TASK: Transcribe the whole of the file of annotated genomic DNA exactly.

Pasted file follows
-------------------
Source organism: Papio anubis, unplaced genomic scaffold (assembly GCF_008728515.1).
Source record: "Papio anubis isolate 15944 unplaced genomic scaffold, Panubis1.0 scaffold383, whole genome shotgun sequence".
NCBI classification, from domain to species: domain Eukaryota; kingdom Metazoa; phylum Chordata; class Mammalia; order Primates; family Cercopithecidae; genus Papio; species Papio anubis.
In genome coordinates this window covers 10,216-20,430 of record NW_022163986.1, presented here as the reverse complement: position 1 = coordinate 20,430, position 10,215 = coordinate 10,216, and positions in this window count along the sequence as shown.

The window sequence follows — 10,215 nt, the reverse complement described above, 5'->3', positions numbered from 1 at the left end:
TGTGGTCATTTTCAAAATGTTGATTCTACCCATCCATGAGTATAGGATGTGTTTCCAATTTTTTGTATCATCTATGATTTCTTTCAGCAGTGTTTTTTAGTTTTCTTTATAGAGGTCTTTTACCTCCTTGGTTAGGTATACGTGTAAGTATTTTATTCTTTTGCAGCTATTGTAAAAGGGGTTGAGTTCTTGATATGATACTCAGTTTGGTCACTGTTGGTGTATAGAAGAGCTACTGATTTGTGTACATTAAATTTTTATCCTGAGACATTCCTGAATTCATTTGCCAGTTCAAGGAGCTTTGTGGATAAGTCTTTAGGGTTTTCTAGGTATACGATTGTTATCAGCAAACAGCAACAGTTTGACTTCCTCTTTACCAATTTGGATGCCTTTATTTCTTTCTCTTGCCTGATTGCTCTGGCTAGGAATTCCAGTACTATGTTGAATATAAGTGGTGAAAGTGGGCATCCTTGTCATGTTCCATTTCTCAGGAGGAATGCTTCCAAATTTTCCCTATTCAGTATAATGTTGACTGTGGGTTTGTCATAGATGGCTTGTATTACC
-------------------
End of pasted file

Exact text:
Source organism: Papio anubis, unplaced genomic scaffold (assembly GCF_008728515.1).
Source record: "Papio anubis isolate 15944 unplaced genomic scaffold, Panubis1.0 scaffold383, whole genome shotgun sequence".
NCBI classification, from domain to species: domain Eukaryota; kingdom Metazoa; phylum Chordata; class Mammalia; order Primates; family Cercopithecidae; genus Papio; species Papio anubis.
In genome coordinates this window covers 10,216-20,430 of record NW_022163986.1, presented here as the reverse complement: position 1 = coordinate 20,430, position 10,215 = coordinate 10,216, and positions in this window count along the sequence as shown.

The window sequence follows — 10,215 nt, the reverse complement described above, 5'->3', positions numbered from 1 at the left end:
TGTGGTCATTTTCAAAATGTTGATTCTACCCATCCATGAGTATAGGATGTGTTTCCAATTTTTTGTATCATCTATGATTTCTTTCAGCAGTGTTTTTTAGTTTTCTTTATAGAGGTCTTTTACCTCCTTGGTTAGGTATACGTGTAAGTATTTTATTCTTTTGCAGCTATTGTAAAAGGGGTTGAGTTCTTGATATGATACTCAGTTTGGTCACTGTTGGTGTATAGAAGAGCTACTGATTTGTGTACATTAAATTTTTATCCTGAGACATTCCTGAATTCATTTGCCAGTTCAAGGAGCTTTGTGGATAAGTCTTTAGGGTTTTCTAGGTATACGATTGTTATCAGCAAACAGCAACAGTTTGACTTCCTCTTTACCAATTTGGATGCCTTTATTTCTTTCTCTTGCCTGATTGCTCTGGCTAGGAATTCCAGTACTATGTTGAATATAAGTGGTGAAAGTGGGCATCCTTGTCATGTTCCATTTCTCAGGAGGAATGCTTCCAAATTTTCCCTATTCAGTATAATGTTGACTGTGGGTTTGTCATAGATGGCTTGTATTACC